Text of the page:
in these respects. I had long meditated a work "On the Moon," and it was for this purpose more especially that I was earnest in endeavouring to acquire the necessary practical skill. I was soon enabled to obtain photographic copies of the elaborate models of parts of the moon's, surface, which I had long before prepared. These copies were hailed by the highest authorities in this special department of astronomical research as the best examples of the moon's surface which had yet been produced.

In reference to this subject, as well as to my researches into the structure of the sun's surface, I had the inestimable happiness of securing the friendship of that noble philosopher, Sir John Herschel. His visits to me, and my visits to him, have left in my memory the most cherished and happy recollections. Of all the scientific men I have had the happiness of meeting, Sir John stands supremely at the head of the list. He combined profound knowledge with perfect humility. He was simple, earnest, and companionable, He was entirely free from assumptions of superiority, and, still learning, would listen attentively to the humblest student. He was ready to counsel and instruct, as well as to receive information. He would sit down in my workshop, and see me go through the various technical processes of casting, grinding, and polishing specula for reflecting telescopes. That was a pleasure to him, and a vast treat to me.

I had been busily occupied for some time in making careful investigations into the dark spots upon the Sun's surface. These spots are of extraordinary dimensions, sometimes more than 10,000 miles in diameter. Our world might be dropped into them. I observed that the spots were sometimes bridged over by a streak of light, formed of willow-leaf-shaped objects. They were apparently possessed of voluntary motion, and moved from one side of the spot to the other. These flakes were evidently the immediate sources of the solar light and heat. I wrote a paper on the subject, which I sent to the Literary and Philosophical Society of Manchester.[note: Memoirs of the Literary and Philosophical Society of Manchester, 3d series, vol. i. p. 407. My first discovery of the "Willow-leaf" objects on the Sun's surface was made in June 1860. I afterwards obtained several glimpses of them from time to time. But the occasions are very rare when the bright sun can be seen in a tranquil atmosphere free from vibrations, and when the delicate objects on its surface can be clearly defined. It was not until the 5th of June 1864 that I obtained the finest sight of the Sun's spots and the Willow-leaf objects; it was then that I made a careful drawing of them, from which the annexed faithful engraving has been produced. Indeed I never had a better sight of this extraordinary aspect of the Sun than on that day.]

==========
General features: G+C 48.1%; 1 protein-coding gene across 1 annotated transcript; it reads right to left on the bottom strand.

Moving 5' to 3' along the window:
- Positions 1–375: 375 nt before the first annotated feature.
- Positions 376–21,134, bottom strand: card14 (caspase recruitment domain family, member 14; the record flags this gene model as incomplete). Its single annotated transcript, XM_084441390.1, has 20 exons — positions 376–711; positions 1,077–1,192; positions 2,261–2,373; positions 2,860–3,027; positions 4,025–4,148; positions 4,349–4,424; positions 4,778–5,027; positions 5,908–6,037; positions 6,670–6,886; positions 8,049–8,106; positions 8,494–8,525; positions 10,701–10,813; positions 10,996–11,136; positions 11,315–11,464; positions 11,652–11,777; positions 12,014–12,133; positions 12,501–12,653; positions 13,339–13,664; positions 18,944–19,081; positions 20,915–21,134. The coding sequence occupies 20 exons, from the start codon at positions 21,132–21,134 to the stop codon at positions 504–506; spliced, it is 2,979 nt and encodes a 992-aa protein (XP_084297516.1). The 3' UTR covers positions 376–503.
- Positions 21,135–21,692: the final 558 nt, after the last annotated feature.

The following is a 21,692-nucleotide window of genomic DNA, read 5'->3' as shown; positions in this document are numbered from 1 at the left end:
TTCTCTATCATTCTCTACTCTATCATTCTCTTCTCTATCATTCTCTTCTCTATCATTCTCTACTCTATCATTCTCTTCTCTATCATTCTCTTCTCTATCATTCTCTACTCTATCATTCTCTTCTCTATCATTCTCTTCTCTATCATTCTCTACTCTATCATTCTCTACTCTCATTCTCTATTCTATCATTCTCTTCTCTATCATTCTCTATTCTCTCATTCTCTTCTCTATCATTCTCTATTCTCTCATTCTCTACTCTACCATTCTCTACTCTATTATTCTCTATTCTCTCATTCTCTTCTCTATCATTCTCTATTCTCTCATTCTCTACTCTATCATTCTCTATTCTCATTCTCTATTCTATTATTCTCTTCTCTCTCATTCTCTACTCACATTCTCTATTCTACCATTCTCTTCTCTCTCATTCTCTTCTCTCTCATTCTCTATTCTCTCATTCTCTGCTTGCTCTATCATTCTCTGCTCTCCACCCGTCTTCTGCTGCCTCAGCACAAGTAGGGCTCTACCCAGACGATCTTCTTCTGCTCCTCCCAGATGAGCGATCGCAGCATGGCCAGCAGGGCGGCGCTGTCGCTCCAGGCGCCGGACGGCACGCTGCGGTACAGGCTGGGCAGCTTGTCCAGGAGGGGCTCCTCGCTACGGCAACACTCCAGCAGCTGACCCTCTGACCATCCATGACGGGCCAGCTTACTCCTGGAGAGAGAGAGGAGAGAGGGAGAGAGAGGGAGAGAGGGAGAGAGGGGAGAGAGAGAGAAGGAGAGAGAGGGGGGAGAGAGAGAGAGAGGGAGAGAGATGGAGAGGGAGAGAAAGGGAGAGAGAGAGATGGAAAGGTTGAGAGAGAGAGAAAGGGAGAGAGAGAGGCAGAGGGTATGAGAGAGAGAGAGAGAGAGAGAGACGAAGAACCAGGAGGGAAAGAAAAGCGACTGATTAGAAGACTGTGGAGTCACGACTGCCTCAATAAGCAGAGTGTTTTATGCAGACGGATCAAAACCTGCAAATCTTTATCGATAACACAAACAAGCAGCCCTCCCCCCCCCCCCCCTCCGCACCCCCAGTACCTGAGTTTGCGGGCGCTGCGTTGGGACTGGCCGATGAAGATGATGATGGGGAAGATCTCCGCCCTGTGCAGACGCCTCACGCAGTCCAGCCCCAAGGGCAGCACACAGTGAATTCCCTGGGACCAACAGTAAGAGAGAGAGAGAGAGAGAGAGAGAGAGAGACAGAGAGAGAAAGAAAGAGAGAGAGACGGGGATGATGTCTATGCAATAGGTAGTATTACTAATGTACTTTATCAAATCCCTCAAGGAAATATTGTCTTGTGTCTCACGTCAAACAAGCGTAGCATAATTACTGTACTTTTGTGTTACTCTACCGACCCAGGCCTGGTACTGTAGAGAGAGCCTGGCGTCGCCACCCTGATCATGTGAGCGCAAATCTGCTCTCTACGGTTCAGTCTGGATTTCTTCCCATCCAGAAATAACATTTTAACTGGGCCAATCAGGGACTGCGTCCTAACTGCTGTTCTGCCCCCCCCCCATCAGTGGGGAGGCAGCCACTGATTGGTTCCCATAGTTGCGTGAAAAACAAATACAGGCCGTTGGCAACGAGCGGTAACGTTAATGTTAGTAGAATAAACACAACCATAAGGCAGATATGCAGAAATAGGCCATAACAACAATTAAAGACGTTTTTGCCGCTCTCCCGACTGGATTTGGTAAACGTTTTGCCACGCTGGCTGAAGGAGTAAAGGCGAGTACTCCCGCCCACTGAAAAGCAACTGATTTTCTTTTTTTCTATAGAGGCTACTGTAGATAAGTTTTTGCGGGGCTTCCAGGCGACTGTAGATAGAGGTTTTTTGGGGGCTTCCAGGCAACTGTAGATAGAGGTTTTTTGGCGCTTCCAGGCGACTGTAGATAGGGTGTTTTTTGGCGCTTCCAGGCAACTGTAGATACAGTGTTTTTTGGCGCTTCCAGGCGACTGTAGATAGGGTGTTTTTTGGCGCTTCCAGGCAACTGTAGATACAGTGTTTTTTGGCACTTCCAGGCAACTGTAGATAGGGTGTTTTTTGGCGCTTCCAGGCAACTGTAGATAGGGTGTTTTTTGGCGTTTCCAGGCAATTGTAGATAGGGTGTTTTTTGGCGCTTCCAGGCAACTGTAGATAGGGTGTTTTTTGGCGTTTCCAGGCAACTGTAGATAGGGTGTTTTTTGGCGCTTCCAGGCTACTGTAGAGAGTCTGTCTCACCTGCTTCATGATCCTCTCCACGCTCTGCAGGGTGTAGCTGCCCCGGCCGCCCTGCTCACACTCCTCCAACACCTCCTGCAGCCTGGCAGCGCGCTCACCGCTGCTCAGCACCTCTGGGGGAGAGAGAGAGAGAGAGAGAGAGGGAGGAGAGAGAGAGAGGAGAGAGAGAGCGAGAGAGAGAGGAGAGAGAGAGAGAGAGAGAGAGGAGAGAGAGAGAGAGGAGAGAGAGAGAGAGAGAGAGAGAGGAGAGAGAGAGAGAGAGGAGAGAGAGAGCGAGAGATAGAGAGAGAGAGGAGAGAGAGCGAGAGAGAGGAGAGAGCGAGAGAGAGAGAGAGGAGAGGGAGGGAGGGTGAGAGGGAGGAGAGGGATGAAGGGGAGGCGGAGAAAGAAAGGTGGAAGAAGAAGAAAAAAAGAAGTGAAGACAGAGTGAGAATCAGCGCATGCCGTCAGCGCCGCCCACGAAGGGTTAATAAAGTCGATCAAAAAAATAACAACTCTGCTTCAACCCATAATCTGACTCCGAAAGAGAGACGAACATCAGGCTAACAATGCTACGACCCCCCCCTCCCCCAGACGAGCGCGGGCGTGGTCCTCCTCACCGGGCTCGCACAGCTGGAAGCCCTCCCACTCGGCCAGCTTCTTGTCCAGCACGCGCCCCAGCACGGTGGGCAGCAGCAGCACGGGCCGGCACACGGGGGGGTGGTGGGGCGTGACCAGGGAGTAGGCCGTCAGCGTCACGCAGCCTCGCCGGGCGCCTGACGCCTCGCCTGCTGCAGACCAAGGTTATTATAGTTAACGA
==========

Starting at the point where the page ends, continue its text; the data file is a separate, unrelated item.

The results of my observations were of so novel a character that astronomers for some time hesitated to accept them as facts. Yet Sir John Herschel, the chief of astronomers, declared them to be "a most wonderful discovery"

Group of sun spots as seen by James Nasmyth, 5th June 1864.

I received a letter from Sir John, dated Collingwood, 2lst of May 1861, in which he said:

"I am very much obliged to you for your note, and by the sight of your drawings, which Mr. Maclaren was so kind as to bring over here the other day. I suppose there can be no doubt as to the reality of the willow-leaved flakes, and in that case they certainly are the most marvellous phenomena that have yet turned up -- had almost said in all Nature -- certainly in all Astronomy.

"What can they be? Are they huge phosphorised fishes? If so, what monsters! Or are they crystals? a kind of igneous snow-flakes? floating in a fluid of their own, or very nearly their own, specific gravity? Some kind of solidity or coherence they must have, or they would not retain their shape in the violent movements of the atmosphere which the change of the spots indicate.

"I observe that in the bridges all their axes have an approximate parallelism, and that in the penumbra they are dispersed, radiating from the inside and the outside of the spot, giving rise to that striated appearance which is familiar to all observers of the spots.

"I am very glad that you have pitched your tent in this part of the world, and I only wish it were a little nearer. You will anyhow have the advantage at Penshurst of a much clearer atmosphere than in the

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